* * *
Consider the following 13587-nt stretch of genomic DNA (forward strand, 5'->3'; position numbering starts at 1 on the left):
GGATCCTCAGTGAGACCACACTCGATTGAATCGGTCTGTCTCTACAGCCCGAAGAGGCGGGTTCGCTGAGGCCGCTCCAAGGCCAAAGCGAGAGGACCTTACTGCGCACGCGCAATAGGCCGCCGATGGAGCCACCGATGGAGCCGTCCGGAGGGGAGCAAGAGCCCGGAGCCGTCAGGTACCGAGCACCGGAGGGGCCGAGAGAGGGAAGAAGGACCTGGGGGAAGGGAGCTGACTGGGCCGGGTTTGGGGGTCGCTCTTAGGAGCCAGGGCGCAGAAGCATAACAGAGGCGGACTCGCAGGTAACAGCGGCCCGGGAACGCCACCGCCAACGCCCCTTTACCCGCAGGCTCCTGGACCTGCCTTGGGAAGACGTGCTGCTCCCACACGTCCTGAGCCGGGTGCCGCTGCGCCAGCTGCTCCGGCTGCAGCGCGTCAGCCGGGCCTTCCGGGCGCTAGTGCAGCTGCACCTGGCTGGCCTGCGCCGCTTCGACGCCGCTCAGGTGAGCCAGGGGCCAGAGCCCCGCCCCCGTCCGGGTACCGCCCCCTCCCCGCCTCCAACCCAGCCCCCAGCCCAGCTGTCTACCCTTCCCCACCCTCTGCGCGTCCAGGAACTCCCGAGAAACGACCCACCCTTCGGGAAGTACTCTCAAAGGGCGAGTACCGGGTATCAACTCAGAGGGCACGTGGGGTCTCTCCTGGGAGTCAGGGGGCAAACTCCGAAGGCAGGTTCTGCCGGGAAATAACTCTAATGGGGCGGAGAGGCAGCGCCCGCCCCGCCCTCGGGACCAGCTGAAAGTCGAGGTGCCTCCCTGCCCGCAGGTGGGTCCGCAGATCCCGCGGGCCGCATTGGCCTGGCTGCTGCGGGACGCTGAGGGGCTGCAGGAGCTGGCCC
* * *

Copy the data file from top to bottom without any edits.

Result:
Consider the following 13587-nt stretch of genomic DNA (forward strand, 5'->3'; position numbering starts at 1 on the left):
GGATCCTCAGTGAGACCACACTCGATTGAATCGGTCTGTCTCTACAGCCCGAAGAGGCGGGTTCGCTGAGGCCGCTCCAAGGCCAAAGCGAGAGGACCTTACTGCGCACGCGCAATAGGCCGCCGATGGAGCCACCGATGGAGCCGTCCGGAGGGGAGCAAGAGCCCGGAGCCGTCAGGTACCGAGCACCGGAGGGGCCGAGAGAGGGAAGAAGGACCTGGGGGAAGGGAGCTGACTGGGCCGGGTTTGGGGGTCGCTCTTAGGAGCCAGGGCGCAGAAGCATAACAGAGGCGGACTCGCAGGTAACAGCGGCCCGGGAACGCCACCGCCAACGCCCCTTTACCCGCAGGCTCCTGGACCTGCCTTGGGAAGACGTGCTGCTCCCACACGTCCTGAGCCGGGTGCCGCTGCGCCAGCTGCTCCGGCTGCAGCGCGTCAGCCGGGCCTTCCGGGCGCTAGTGCAGCTGCACCTGGCTGGCCTGCGCCGCTTCGACGCCGCTCAGGTGAGCCAGGGGCCAGAGCCCCGCCCCCGTCCGGGTACCGCCCCCTCCCCGCCTCCAACCCAGCCCCCAGCCCAGCTGTCTACCCTTCCCCACCCTCTGCGCGTCCAGGAACTCCCGAGAAACGACCCACCCTTCGGGAAGTACTCTCAAAGGGCGAGTACCGGGTATCAACTCAGAGGGCACGTGGGGTCTCTCCTGGGAGTCAGGGGGCAAACTCCGAAGGCAGGTTCTGCCGGGAAATAACTCTAATGGGGCGGAGAGGCAGCGCCCGCCCCGCCCTCGGGACCAGCTGAAAGTCGAGGTGCCTCCCTGCCCGCAGGTGGGTCCGCAGATCCCGCGGGCCGCATTGGCCTGGCTGCTGCGGGACGCTGAGGGGCTGCAGGAGCTGGCCC